I suspect there is an endless reservoir of stories that we will never hear about because of the secretive nature of the former USSR, too bad because I bet they would be fascinating and enlightening.

    A great podcast I highly recommend that talks about the War between USSR & Germany on the eastern front of Russia during WW2 can be found here:

    http://www.planbeconomics.com/2010/12/18/ghosts-of-the-ostfront-wwii-history-at-its-bestworst/

    stunning to hear what went on there and makes you realize how much of a cakewalk our lives are today
  7. arglebargle

    arglebargle Well-Known Member

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    Yeah, when the info came out that the Soviets had set up an automatic fire dead man switch on their nukes, with a general who only had 30 minutes to switch it off in case of an alert, it was terrifying. That's so abysmally stupid that I thought no one would ever be that foolish. Oops.

    And when the mistaken alert did go off, thankfully, the general in charge made the executive decision to not destroy half the world.
  8. arglebargle

    arglebargle Well-Known Member

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    Of unverified origin, there was also a great little vignette I heard about how American intelligence discovered that the Soviets were not doing their own research on the dispersion and aftereffects of nuclear blasts, they were just using the available data from the USA. Problem was, that data was being massively understated, for political and propaganda reasons. The worry was that the Soviets might think that a nuclear war was far more survivable than it really was....making first strike more of a realistic possibility. US intelligence had to figure out a way to leak the real numbers, without it being obvious that it was a leak, which would have made the Soviets dismiss those numbers as false intel.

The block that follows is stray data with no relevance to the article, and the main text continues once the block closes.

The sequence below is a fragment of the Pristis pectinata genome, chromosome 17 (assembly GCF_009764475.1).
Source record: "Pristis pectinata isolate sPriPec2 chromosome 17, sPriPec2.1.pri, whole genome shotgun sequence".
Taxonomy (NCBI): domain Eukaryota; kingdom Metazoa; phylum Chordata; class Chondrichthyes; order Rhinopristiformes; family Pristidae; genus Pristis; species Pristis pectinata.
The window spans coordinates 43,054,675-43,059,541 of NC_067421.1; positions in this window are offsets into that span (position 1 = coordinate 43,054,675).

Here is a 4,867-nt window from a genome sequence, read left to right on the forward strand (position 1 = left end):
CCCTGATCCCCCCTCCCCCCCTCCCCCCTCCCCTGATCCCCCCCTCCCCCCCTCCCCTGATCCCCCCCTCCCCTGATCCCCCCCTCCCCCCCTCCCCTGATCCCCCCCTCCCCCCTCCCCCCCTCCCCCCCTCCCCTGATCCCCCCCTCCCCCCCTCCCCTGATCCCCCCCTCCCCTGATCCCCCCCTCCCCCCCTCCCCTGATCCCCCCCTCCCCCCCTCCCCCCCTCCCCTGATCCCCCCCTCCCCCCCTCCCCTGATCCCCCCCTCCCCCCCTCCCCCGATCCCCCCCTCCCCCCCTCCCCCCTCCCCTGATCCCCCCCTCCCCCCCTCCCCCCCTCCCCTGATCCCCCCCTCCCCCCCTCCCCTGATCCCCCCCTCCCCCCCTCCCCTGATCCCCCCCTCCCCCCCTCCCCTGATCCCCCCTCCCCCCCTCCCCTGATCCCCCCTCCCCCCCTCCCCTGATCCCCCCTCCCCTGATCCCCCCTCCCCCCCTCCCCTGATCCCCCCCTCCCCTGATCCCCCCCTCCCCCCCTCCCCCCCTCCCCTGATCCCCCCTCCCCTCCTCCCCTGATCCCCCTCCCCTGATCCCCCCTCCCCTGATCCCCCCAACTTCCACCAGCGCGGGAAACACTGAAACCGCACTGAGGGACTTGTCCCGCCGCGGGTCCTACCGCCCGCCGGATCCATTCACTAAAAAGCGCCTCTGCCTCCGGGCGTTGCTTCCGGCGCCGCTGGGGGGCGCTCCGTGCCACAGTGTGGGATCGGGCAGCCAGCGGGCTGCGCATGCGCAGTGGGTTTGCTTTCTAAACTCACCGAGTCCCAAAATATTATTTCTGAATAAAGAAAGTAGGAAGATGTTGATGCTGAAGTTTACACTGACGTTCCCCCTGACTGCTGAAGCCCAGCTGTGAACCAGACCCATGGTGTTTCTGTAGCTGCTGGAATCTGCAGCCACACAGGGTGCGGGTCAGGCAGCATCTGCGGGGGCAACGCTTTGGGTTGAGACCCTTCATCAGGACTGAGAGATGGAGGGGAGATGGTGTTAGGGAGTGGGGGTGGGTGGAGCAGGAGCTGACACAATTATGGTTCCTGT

9. burmafrd

    burmafrd Well-Known Member

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    actually the russians did their own tests in the 50's with a lot more troops then we did; they had a lot more proven data then we did. So that story is probably false.

    And in the US other groups were continually OVER estimating the damage that a nuclear war could do. So it probably evened out
  10. arglebargle

    arglebargle Well-Known Member

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    Department of Energy was notorious for covering up nuclear info with soothing platitudes.

    Not familiar with the Russian testing history, so that may indeed be the case. I know some parts of Kazakistan are still pretty nasty though.

    I was not surprised that when the US swore off Neutron bombs, they essentially kept the parts seperate, so that they could be combined for needed use in very short order. Eventually, when they became nearly useless for their original purposes, they got effectively scrapped.
  11. Questfor6

    Questfor6 Well-Known Member

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    A lady I went to church with had a shelter built right behind the church back in those days & as of a couple of years ago she still had it stocked & fully equipped.